ALBANIA (Tier 2)

Albania is a source country for men, women, and children trafficked for the purposes of sexual exploitation and forced labor, including forced begging. Albanian victims are trafficked primarily to Greece, and also to Italy, Macedonia, Kosovo, Spain, France, the U.K. and other Western European countries, as well as within Albania. Available data indicate that more than half the victims of trafficking are under the age of 18. Most sex trafficking victims are women and girls between the ages of 15 and 25, and 90 percent are ethnic Albanian. Ethnic Roma children are most at risk for forced begging. There is evidence that Albanian men have been trafficked for forced labor to the agricultural sector of Greece and other neighboring countries.

The Government of Albania does not fully comply with the minimum standards for the elimination of trafficking; however, it is making significant efforts to do so. The government demonstrated increased political will to combat human trafficking over the last year, particularly through progress made in its efforts to identify victims of trafficking. Concerns remained regarding whether the government vigorously prosecuted labor trafficking offenders and public officials who participated in or facilitated human trafficking.

Recommendations for Albania: Vigorously investigate and prosecute law enforcement officials' complicity in trafficking; vigorously prosecute labor trafficking offenders; continue to work with NGOs and civil society to ensure full implementation of the national mechanism for referring victims to service providers; continue funding victim assistance and protection services, including shelters; and improve existing prevention programs in collaboration with NGOs, including joint activities targeted at reducing the demand for human trafficking.


The Government of Albania made some progress in its anti-trafficking law enforcement efforts during 2008. Albania criminally prohibits sex and labor trafficking through its penal code, which prescribes penalties of five to 15 years' imprisonment. These penalties are sufficiently stringent and exceed those prescribed for rape. In 2008, Albania prosecuted 22 trafficking cases, compared with 49 in 2007, and convicted 26 trafficking offenders, compared with seven in 2007. All of the prosecutions and convictions involved sex trafficking of women or children. In 2008, sentences for convicted trafficking offenders ranged from two to 25 years' imprisonment. The government instituted routine anti-trafficking training for police recruits and current police officers, and organized additional training for judges and social service providers. In an outreach effort to potential female victims, in 2008 the government assigned approximately 20 female anti-trafficking police officers to organized crime police units throughout the country. Pervasive corruption at all levels and sectors of Albanian society remained an obstacle to reducing human trafficking in Albania. The government reported that the cases of official complicity referenced in the 2008 Report were determined to have involved smuggling, not human trafficking.


The Government of Albania boosted efforts to provide victims of trafficking with protection and assistance in 2008. Officials improved the functioning of the national victim referral mechanism and, as a result, identified 108 victims of trafficking in 2008, a five-fold increase from the previous year. The government provided approximately $262,000 in funding to the government-operated victim care shelter, an increase of 16 percent over the previous year; it also provided occasional in-kind assistance, such as use of government buildings and land, to four additional NGO-managed shelters. The government encouraged victims to participate in investigations and prosecutions of trafficking offenders; however, victims often refused to testify, or they changed their testimony as a result of intimidation from traffickers or fear of intimidation. Victims were not penalized in Albania for unlawful acts committed as a direct result of their being trafficked. Albanian law provides for legal alternatives to the removal of foreign victims to countries where they may face hardship or retribution.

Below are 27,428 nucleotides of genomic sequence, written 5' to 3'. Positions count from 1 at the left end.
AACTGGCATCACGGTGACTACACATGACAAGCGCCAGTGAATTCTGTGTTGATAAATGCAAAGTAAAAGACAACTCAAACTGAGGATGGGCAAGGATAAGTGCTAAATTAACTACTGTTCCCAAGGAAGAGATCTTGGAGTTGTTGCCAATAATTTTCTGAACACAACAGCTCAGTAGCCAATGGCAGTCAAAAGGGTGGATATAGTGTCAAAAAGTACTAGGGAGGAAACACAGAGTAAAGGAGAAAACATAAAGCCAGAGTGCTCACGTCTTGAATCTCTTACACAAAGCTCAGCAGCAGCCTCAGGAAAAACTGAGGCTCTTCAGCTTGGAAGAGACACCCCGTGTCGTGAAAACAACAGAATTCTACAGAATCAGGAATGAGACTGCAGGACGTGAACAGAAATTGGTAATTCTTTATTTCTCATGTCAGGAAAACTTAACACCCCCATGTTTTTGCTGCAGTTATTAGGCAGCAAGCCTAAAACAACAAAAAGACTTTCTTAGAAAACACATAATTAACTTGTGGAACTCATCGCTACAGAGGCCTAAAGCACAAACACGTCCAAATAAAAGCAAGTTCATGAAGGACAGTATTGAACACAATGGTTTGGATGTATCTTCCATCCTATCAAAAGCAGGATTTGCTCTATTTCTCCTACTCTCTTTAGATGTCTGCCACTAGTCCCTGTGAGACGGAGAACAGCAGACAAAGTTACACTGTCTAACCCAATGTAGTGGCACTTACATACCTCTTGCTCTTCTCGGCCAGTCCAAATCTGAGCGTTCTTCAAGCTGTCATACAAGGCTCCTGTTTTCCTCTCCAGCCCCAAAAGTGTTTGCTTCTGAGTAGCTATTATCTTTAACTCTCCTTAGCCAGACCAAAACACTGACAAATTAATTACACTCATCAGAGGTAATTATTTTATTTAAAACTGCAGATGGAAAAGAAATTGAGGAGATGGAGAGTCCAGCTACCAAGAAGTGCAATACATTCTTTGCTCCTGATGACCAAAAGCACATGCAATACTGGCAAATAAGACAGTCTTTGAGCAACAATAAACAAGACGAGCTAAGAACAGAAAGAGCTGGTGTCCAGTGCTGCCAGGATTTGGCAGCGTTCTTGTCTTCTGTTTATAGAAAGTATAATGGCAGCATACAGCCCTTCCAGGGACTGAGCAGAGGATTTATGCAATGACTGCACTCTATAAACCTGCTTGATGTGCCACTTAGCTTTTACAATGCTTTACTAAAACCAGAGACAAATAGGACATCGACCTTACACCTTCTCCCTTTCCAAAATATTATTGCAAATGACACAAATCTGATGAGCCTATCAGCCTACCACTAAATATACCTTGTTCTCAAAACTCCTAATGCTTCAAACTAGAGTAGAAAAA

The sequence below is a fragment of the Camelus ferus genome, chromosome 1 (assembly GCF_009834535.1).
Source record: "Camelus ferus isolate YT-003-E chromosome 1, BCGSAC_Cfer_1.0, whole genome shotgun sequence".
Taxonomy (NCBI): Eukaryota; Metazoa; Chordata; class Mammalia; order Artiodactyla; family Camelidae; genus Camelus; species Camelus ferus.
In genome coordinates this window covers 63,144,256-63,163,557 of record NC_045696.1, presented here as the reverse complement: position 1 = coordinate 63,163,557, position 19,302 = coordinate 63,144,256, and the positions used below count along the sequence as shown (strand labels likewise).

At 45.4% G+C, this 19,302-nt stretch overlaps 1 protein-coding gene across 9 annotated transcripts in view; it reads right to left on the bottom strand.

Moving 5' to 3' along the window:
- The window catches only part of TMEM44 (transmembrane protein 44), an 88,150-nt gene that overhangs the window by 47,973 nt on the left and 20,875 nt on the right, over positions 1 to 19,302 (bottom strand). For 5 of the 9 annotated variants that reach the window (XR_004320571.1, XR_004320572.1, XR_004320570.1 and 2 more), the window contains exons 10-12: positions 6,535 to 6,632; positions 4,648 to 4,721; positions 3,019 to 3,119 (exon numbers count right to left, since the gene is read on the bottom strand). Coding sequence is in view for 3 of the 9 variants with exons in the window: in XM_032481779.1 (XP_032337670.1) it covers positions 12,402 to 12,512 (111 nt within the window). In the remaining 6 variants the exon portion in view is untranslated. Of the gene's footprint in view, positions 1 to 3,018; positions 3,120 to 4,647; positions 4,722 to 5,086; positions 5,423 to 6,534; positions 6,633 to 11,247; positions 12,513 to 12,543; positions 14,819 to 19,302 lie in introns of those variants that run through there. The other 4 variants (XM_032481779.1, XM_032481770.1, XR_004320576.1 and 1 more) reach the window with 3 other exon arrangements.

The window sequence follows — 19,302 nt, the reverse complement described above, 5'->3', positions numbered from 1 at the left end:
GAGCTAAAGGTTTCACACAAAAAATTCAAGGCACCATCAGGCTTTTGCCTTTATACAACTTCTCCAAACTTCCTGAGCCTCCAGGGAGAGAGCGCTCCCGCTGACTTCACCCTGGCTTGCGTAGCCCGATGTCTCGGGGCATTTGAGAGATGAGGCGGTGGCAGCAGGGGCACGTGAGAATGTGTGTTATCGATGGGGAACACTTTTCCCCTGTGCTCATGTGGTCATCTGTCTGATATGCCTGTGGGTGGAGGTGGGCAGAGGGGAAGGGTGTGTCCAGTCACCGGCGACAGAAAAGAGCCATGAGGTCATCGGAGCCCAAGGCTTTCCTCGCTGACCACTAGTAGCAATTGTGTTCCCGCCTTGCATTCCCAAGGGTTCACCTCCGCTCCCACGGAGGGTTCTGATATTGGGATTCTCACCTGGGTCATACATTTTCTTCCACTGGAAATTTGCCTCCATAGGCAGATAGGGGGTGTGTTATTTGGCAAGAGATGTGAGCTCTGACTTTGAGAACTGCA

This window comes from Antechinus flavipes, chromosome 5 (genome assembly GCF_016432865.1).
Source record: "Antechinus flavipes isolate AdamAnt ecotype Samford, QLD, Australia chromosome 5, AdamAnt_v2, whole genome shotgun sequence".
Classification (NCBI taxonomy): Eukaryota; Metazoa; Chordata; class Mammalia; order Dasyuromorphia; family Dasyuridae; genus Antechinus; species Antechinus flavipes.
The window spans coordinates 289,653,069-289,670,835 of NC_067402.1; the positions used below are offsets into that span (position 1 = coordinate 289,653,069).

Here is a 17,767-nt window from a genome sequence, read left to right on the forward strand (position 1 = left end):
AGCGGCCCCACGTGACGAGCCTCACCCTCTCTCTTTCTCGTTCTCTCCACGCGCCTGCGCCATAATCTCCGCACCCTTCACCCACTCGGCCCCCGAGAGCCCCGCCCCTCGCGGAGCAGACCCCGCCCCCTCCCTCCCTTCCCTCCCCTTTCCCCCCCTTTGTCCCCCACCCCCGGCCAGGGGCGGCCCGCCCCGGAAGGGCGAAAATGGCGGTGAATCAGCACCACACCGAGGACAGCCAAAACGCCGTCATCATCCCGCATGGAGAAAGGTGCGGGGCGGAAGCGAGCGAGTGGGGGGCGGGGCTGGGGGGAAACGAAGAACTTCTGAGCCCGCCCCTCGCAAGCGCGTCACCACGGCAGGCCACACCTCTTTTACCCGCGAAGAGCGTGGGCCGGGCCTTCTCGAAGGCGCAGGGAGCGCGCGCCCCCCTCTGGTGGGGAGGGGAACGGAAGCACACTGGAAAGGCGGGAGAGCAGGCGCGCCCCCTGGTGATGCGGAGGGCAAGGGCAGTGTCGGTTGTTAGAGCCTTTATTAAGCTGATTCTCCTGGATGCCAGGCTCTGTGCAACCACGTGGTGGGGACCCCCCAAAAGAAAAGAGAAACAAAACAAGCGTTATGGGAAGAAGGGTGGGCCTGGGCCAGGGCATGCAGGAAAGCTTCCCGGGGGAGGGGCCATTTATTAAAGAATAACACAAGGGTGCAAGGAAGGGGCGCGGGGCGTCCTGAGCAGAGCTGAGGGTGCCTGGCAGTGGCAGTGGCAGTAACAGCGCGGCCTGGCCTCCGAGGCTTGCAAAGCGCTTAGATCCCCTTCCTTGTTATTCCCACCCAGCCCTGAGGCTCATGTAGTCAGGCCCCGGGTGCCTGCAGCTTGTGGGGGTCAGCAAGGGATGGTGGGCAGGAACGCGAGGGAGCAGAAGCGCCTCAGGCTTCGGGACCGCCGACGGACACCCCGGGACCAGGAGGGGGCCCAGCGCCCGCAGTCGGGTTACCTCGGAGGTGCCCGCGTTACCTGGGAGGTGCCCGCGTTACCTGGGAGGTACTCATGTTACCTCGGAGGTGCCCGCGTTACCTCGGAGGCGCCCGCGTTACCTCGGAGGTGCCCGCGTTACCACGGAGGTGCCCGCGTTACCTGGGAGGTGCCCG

The Government of Albania implemented several anti-trafficking prevention activities during the reporting period. International organizations fund the majority of prevention campaigns, but the Ministry of Interior has funded the national toll-free, 24-hour hotline for victims and potential victims of trafficking since November 2007. The Ministry of Education includes in its high school curriculum awareness-raising of the dangers of trafficking. Senior government officials spoke out against human trafficking, and the government provided tax breaks to businesses that employ people at-risk for trafficking. In 2008, the government approved a new national action plan on combating trafficking, which specifically addressed issues related to child trafficking. The Ministry of Tourism took the lead in monitoring a code of conduct for the prevention of child sex tourism that 24 tourist agencies and hotels signed. There was no evidence that the government undertook prevention activities specifically targeted at reducing the demand for commercial sex acts or forced labor.


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